Industrial disease

some blame the management, some the employees;
and everybody knows it’s the Industrial Disease Dire Straits

Complexity is the new normal

We are so interconnected today that many cannot imagine otherwise. Almost every person is connected to worldwide communication networks. News travels at the speed of a Tweet. Meanwhile, inside the enterprise, reaction times and feedback loops have to get faster to deal with markets that can create multi-billion dollar valuations seemingly overnight. But are they getting faster?

Expectations for digital competencies for workers keep increasing, without much of a clue from management what these really are. Today’s workplace demands emergent practices just to keep up, but there is little time or thought provided to develop these. In most cases our current models for managing people and supporting their knowledge-sharing are ineffective.

Knowledge workers today need to connect with others to co-solve problems but the best tools to do this are often outside the enterprise. For instance, social media can enable the development of emergent practices through ongoing conversations. Sharing tacit knowledge in this way is becoming an essential component of knowledge work. But too often the tools needed are not available, or internal policies cripple knowledge-sharing, especially if contract or external workers are involved. The modern enterprise is its own worst enemy.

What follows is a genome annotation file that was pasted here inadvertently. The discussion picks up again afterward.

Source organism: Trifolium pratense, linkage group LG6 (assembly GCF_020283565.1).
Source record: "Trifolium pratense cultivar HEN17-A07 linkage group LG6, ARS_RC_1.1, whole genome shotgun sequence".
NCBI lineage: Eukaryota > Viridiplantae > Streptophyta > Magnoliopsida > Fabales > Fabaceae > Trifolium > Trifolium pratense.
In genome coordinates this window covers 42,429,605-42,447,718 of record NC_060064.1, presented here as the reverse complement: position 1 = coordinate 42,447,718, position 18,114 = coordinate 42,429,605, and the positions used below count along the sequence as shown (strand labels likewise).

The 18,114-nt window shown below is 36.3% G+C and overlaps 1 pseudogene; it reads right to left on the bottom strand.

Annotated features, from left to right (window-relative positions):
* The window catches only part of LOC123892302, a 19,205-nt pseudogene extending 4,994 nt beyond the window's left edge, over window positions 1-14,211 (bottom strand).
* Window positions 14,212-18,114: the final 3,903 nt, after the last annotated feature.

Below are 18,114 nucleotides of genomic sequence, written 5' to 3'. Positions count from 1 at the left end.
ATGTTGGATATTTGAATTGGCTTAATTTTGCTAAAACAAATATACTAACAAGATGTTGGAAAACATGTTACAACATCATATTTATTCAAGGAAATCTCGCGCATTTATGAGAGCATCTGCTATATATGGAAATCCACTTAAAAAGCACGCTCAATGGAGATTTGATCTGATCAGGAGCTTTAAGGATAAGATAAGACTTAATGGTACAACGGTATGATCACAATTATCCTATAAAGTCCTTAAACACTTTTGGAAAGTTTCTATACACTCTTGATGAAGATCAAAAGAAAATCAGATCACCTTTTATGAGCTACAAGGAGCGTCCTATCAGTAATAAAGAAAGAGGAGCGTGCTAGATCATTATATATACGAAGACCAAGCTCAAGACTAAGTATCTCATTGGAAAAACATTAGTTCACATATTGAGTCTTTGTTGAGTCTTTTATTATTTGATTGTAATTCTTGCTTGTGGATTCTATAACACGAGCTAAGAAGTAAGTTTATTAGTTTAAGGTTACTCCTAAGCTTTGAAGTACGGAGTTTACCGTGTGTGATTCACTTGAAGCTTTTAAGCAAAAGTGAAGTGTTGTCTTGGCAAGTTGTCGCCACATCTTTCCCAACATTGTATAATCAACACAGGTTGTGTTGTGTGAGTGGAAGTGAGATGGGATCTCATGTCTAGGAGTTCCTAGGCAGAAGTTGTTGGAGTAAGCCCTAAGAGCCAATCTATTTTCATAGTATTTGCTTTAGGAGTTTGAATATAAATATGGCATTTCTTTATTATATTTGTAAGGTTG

In the network era, learning and working are tightly interconnected. Connected knowledge workers need more than directives; they need ongoing, real-time, constantly-changing, collaborative, support. This should be a major management responsibility but it is often ignored.

To create professional knowledge-sharing connections requires a level of trust that has to be developed over time. Trust cannot be turned on as desired, no matter what the company directives state. The default action is often to turn to the closest colleagues for advice, but they may not be the most knowledgeable on the subject.

Company policies that try to limit information sharing, in case it may be inaccurate, further sabotage organizational learning. Social bonds keep us together and connections between people drive innovation. However, management can routinely ignore social learning because it is not visible. Our complicated industrial organizations are quite good at keeping their structural problems hidden.

The end of simplicity

Most companies started with relatively simple structures; a few people gathering together around an idea. For small companies, decision-making, task assignments and direct interaction with clients are rather straightforward. With growth, the simplicity ends. Organizational growth is usually viewed as a positive development, but it comes at a cost.

As organizations grow, the original simplicity gets harder to maintain. Some management experts consider the ideal size of an organization to be around 150 people. This is based on Robin Dunbar’s research and is supported by the consistent size of military units through history. Beyond this size, knowing everybody in person becomes impossible. Above 150 people, additional layers of power and delegation begin to develop and companies enter the realm of complication.

complicated orgComplication